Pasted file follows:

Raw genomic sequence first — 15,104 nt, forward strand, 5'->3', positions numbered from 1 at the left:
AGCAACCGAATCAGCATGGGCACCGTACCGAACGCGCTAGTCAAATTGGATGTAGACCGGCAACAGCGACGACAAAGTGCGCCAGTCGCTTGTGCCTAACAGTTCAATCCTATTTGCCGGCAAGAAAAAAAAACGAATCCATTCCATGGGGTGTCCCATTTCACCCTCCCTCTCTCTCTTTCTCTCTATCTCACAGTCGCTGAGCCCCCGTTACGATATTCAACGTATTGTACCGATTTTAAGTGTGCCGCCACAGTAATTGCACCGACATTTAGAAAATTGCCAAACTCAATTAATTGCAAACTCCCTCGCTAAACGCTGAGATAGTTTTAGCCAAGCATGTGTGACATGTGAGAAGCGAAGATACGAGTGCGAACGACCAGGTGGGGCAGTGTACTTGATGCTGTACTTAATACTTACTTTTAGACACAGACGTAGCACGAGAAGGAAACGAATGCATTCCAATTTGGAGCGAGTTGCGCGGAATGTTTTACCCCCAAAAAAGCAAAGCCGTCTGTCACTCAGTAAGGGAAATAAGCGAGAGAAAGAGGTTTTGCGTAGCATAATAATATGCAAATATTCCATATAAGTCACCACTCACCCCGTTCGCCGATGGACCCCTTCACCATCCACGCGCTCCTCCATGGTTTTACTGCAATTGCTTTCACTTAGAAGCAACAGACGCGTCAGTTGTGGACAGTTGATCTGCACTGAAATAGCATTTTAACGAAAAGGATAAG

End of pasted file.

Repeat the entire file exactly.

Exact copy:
Raw genomic sequence first — 15,104 nt, forward strand, 5'->3', positions numbered from 1 at the left:
AGCAACCGAATCAGCATGGGCACCGTACCGAACGCGCTAGTCAAATTGGATGTAGACCGGCAACAGCGACGACAAAGTGCGCCAGTCGCTTGTGCCTAACAGTTCAATCCTATTTGCCGGCAAGAAAAAAAAACGAATCCATTCCATGGGGTGTCCCATTTCACCCTCCCTCTCTCTCTTTCTCTCTATCTCACAGTCGCTGAGCCCCCGTTACGATATTCAACGTATTGTACCGATTTTAAGTGTGCCGCCACAGTAATTGCACCGACATTTAGAAAATTGCCAAACTCAATTAATTGCAAACTCCCTCGCTAAACGCTGAGATAGTTTTAGCCAAGCATGTGTGACATGTGAGAAGCGAAGATACGAGTGCGAACGACCAGGTGGGGCAGTGTACTTGATGCTGTACTTAATACTTACTTTTAGACACAGACGTAGCACGAGAAGGAAACGAATGCATTCCAATTTGGAGCGAGTTGCGCGGAATGTTTTACCCCCAAAAAAGCAAAGCCGTCTGTCACTCAGTAAGGGAAATAAGCGAGAGAAAGAGGTTTTGCGTAGCATAATAATATGCAAATATTCCATATAAGTCACCACTCACCCCGTTCGCCGATGGACCCCTTCACCATCCACGCGCTCCTCCATGGTTTTACTGCAATTGCTTTCACTTAGAAGCAACAGACGCGTCAGTTGTGGACAGTTGATCTGCACTGAAATAGCATTTTAACGAAAAGGATAAG